Harry's father King Charles III and other members of the royal family have not responded to the claims


  • Jennie Bond weighed in on King Charles' lack of mention of Harry and Meghan in his Christmas speech
  • The journalist believes the royal family took the "higher ground" by not responding to the Sussexes' allegations publicly
  • Former palace aide Dickie Arbiter also suggested that the royals would not want to contribute to the Sussexes' narrative

The British royal family is unlikely to publicly respond to Prince Harry and Meghan Markle's claims and allegations in their Netflix docuseries, a royal expert has suggested.

Jennie Bond, an English journalist and TV host who worked as a royal correspondent for the BBC for 14 years, weighed in on King Charles' lack of mention of the Duke and Duchess of Sussex during his Christmas speech and during the royal family's Christmas walkabout Sunday following the release of the six-part docuseries "Harry & Meghan."

"If [Charles] had mentioned them, then it would have obliterated everything else he said. That's all we'd be talking about," the "Elizabeth: A Celebration in Photographs of Elizabeth II's Life and Reign" author said on GB News.

She continued, "I think [the royal family has] pointedly taken the higher ground here. Harry and Meghan can say what they want [and] complain as much as they want publicly, but the royal family is not going to be goaded into a public response. I think that is the most dignified way of going about it. We're just seeing them carrying on with their work."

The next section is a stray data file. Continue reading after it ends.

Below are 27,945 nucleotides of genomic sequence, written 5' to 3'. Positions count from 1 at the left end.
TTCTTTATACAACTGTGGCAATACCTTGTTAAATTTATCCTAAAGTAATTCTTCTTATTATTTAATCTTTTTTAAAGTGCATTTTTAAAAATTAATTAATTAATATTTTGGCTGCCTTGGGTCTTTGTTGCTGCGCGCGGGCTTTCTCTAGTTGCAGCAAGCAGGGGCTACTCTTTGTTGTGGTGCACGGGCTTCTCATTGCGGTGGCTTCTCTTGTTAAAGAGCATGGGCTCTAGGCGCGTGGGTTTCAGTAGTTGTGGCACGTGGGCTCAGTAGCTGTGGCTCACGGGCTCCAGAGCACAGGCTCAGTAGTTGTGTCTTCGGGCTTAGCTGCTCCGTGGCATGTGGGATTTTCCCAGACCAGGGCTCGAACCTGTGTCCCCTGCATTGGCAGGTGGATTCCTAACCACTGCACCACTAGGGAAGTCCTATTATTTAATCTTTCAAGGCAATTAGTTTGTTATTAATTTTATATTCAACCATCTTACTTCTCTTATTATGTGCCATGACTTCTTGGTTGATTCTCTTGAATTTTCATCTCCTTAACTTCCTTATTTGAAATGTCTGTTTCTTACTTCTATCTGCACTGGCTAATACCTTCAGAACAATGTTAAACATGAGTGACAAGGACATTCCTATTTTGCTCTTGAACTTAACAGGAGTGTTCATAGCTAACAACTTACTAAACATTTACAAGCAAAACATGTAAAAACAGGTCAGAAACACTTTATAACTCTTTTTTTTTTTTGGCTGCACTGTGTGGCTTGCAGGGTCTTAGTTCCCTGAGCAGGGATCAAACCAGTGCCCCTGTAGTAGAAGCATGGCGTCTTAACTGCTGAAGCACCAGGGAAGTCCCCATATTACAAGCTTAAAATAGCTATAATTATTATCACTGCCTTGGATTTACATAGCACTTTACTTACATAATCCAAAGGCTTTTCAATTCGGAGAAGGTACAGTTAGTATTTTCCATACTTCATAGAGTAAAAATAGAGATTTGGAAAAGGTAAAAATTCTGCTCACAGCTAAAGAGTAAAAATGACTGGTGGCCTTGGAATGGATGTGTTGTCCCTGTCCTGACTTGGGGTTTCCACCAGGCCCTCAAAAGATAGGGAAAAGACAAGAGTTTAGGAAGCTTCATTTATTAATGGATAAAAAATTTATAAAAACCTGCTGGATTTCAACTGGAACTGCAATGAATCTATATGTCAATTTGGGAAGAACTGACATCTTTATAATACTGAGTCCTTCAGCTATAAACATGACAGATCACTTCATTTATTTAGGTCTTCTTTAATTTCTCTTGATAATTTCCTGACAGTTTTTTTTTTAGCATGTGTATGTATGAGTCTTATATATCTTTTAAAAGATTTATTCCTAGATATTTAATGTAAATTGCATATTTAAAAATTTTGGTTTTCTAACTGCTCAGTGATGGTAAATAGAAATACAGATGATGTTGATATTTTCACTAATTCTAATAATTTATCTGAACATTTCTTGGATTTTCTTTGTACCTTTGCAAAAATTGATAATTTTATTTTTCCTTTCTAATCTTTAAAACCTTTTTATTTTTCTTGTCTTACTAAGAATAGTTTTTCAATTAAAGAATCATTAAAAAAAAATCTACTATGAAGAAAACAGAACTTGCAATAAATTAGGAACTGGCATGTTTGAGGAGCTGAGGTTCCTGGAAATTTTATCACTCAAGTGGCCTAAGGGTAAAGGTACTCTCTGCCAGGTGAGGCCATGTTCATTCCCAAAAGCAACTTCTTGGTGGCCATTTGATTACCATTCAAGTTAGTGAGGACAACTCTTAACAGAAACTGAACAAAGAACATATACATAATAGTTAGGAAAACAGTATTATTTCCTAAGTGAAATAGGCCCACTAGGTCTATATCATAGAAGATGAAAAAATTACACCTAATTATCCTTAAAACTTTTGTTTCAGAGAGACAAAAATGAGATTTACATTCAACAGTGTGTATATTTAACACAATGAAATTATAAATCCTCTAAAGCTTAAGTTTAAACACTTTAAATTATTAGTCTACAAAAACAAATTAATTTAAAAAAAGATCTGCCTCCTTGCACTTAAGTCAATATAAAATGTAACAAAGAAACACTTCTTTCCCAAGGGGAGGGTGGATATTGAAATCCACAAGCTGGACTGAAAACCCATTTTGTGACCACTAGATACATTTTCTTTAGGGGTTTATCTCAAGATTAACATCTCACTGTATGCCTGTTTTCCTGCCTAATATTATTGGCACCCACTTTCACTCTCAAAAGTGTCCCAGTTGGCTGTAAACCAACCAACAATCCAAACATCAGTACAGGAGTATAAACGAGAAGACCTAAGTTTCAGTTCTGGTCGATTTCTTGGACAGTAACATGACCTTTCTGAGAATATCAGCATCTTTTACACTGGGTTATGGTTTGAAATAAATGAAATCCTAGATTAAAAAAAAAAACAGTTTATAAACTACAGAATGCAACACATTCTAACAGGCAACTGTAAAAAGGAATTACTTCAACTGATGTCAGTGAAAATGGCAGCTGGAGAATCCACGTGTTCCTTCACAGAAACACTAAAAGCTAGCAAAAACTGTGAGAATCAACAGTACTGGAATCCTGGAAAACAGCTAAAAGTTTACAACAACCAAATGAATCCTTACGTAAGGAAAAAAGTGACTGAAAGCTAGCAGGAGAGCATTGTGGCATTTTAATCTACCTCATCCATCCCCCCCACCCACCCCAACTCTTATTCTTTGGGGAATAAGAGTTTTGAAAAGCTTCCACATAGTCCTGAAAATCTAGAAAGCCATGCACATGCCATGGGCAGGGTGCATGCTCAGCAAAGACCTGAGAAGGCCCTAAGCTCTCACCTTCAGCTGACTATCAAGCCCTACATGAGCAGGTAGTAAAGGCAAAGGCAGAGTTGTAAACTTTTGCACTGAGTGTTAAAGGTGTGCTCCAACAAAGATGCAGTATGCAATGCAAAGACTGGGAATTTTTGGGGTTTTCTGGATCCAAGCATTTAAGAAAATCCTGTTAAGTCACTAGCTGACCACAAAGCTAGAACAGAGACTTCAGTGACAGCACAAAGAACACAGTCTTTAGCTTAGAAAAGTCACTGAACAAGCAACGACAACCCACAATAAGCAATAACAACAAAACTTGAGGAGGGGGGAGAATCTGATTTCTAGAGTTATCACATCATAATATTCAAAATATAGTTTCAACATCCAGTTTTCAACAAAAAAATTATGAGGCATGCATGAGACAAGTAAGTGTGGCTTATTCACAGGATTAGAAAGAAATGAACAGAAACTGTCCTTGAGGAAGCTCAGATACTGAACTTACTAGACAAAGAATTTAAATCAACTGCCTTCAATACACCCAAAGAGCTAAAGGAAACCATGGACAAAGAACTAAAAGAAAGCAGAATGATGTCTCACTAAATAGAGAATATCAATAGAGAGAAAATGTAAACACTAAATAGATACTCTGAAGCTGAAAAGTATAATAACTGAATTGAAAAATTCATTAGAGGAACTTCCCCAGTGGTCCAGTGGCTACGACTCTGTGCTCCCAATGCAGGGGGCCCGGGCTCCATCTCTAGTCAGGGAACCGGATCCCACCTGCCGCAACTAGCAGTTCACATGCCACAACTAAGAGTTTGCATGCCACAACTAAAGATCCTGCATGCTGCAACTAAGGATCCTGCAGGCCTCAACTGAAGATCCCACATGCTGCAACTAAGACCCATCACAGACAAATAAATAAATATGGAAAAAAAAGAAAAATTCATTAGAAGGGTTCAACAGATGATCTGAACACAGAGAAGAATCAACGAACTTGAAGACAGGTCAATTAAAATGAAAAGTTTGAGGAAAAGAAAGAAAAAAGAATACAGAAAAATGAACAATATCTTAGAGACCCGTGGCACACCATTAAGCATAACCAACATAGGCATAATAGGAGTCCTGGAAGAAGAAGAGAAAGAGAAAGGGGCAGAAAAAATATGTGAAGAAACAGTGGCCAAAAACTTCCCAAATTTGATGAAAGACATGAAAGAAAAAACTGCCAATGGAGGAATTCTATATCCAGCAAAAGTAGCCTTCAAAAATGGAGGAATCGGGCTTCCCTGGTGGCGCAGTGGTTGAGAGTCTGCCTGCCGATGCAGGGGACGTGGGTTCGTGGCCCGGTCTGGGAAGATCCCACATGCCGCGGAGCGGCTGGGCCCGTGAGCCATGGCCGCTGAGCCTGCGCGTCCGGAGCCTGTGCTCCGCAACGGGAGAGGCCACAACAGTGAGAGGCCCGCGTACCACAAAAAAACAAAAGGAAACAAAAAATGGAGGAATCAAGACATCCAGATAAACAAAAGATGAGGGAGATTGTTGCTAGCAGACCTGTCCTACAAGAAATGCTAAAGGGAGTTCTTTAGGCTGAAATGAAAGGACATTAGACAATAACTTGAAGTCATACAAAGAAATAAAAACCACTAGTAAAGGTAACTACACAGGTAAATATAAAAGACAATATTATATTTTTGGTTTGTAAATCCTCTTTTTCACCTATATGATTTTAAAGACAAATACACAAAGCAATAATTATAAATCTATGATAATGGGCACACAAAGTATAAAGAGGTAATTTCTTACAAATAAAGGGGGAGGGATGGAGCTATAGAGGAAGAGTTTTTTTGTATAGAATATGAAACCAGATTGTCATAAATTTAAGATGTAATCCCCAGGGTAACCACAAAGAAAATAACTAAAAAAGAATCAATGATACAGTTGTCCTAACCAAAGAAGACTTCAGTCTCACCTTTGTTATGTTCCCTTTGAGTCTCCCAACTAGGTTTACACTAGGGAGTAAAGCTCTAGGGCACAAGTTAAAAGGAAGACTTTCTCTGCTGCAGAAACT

On Sunday, King Charles, Queen Consort Camilla, Prince William, Kate Middleton and their three children, Prince George, 9, Princess Charlotte, 7, and Prince Louis, 4, all attended the traditional Christmas Day church service at Sandringham Estate in England.

They were joined by other royal family members, including Princess Beatrice, Princess Eugenie, Zara Tindall, Princess Anne, Prince Andrew and Prince Edward and their respective spouses, as they greeted well-wishers who lined up outside the church.

However, Prince Harry and Markle, who stepped back from royal duties in 2020, were notably absent.

British journalist and commentator Dickie Arbiter, who served as Queen Elizabeth II's spokesperson from 1988 to 2000, also recently claimed on Australia's "Today" that he does not see Buckingham Palace publicly responding to the Sussexes' claims. He said he thinks the royal family would not want to "contribute to the narrative" laid down by Prince Harry and Markle in their docuseries.

"That is just fighting fire with fire, and nothing can be gained from that. It's a case of he says, she says, she says, he says, so nothing's going to be gained from that," he explained.

Arbiter also said he believes it's unlikely for the Sussexes and the royals to reconcile anytime soon. For him, it will take time and will involve "a lot of eating of humble pie."

Prince Harry said in the final episode of "Harry & Meghan" that he and his wife were moving on and were not expecting an apology from the palace after alleging that they were victims of "institutional gaslighting."

"I've had to make peace with the fact that we're probably never going to get genuine accountability or a genuine apology," he said. "My wife and I, we're moving on. We're focused on what's coming next."

The Duke and Duchess of Sussex, Harry and Meghan, attend the 2022 Robert F. Kennedy Human Rights Ripple of Hope Award Gala in New York City